I remember the short sleeves. It could be freezing cold with a howling wind. Didn’t matter. He was always in short sleeves. And mud. And blood. And that Pittsburgh Steelers helmet that looked like it had been used to drive six-inch spikes into railway ties. Which, in a way, it had.
And that’s what killed Mike Webster.
His story — and the story of so many other professional athletes who ‘shook it off when they got their bell run’ and returned to the field — is at the heart of the book League of Denial: The NFL, Concussions, and the Battle for the Truth.
It’s also on my list of books I’d recommend for you this summer as you finally get a break from work and have a chance to lie on a chair in the sun, drink a cool one and just read.
The only concussion I ever had was, like Webster’s, caused by a hit while playing centre on my football team’s offensive line. I was bigger then. I hit the first guy and went down. Then the cleat of a linebacker charging through the gap slammed into my face guard.
I came to moments, or minutes, later. I didn’t know, and no one else knew, I’d ever been away. I was hunched over the ball, about to snap it to the quarterback. My hands were at the other end of a long black tunnel. Then the world returned to normal. Until a few hours later, when I started throwing up.
Webster wasn’t so lucky.
Asked once during a medical exam years after his NFL career was over if he’d ever been in a car accident, he replied, “About 25,000 times.”
He died at age 50, with the body of an 80-year-old, confused and in agony. The book about what happened to him, and the danger of concussions to all those who suffer them, is crystal clear. Some people will have their lives ruined by such injuries. It’s a compelling read.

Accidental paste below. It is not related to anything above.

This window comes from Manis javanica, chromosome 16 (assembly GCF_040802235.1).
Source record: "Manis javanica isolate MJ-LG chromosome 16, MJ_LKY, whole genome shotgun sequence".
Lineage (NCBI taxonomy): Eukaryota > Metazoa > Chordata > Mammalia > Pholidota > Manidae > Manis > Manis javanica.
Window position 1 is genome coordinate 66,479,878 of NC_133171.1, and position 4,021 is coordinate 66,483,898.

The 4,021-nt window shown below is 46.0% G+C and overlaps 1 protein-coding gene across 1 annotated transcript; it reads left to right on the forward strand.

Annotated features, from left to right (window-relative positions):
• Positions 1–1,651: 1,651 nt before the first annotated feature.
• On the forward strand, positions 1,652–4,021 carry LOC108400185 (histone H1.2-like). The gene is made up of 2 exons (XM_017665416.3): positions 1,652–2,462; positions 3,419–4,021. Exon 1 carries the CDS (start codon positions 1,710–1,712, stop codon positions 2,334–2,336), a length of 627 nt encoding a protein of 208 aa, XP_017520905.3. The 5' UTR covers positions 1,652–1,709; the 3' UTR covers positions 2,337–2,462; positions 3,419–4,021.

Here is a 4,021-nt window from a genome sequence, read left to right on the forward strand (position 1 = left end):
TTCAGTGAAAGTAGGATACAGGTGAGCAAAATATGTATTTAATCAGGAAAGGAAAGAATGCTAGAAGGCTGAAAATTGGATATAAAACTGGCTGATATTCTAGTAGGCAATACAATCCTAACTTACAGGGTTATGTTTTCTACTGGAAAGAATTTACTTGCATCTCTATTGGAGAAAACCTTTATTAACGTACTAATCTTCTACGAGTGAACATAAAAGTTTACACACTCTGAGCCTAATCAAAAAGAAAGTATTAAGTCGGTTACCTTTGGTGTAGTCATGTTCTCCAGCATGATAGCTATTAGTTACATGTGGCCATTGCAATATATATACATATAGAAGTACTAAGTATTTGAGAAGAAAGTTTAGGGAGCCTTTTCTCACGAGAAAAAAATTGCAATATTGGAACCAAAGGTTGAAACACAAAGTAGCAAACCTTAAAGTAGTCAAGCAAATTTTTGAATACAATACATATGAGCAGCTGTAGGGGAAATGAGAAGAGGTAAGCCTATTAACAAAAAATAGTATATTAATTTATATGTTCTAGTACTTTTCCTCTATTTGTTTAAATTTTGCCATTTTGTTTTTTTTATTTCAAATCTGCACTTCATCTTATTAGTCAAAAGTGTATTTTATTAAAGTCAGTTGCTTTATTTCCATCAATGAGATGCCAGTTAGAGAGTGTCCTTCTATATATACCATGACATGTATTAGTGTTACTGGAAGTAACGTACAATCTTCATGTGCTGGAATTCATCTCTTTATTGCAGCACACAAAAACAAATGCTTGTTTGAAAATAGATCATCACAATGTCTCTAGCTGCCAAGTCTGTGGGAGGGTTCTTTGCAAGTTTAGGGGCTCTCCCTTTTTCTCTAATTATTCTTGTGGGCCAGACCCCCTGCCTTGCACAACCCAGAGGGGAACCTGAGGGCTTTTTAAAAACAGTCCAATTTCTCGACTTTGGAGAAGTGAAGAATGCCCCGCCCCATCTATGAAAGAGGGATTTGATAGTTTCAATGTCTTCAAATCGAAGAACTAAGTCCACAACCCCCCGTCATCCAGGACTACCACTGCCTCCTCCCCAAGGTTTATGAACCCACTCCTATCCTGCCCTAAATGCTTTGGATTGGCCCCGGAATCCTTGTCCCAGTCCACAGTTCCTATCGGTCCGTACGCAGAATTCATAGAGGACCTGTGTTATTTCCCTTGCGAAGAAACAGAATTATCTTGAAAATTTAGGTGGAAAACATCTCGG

Something lighter? How about The Female Brain?
True, I haven’t read it yet. It’s on my this-summer list. But just the stuff on the jacket convinced me to buy a copy.
• “A woman uses 20,000 words per day while a man uses 7,000.”
• “A woman remembers fights that a man insists never happened.”
• “Thoughts about sex enter a woman’s brain once every couple of days, but enter a man’s brain about once every minute.”
The book’s written by a woman by the way, Dr. Louann Brizendine, a neuropsychiatrist at the University of California, San Francisco.
Something in between, perhaps?
Any one of the Games of Thrones books is a good place to lose yourself. Just remember “winter is coming” and a “Lannister always pays his debts.”
If neither of those rings a bell with you, you’re behind the times. The TV series on HBO is great fun to watch, but the book is always better. OK, The Godfather movie was better than the book. I’ll give you that one.
Fair warning: Book 4, A Feast of Crows, is the weak sister of the five out so far. It was so long the publisher split it into two, with A Dance with Dragons turning into book five. It left book four feeling rather odd.
Prefer something more standalone?
I hated Stephen King’s work, until I read it. Figured no one that popular could be any good. Wrong. Stumbled onto Duma Key on my bookshelf recently and couldn’t put it down. An evil entity, a haunted location, a crippled artist. I was shocked it ended so soon, after just 769 pages.
Rick MacLean is an instructor in the journalism program at Holland College in Charlottetown.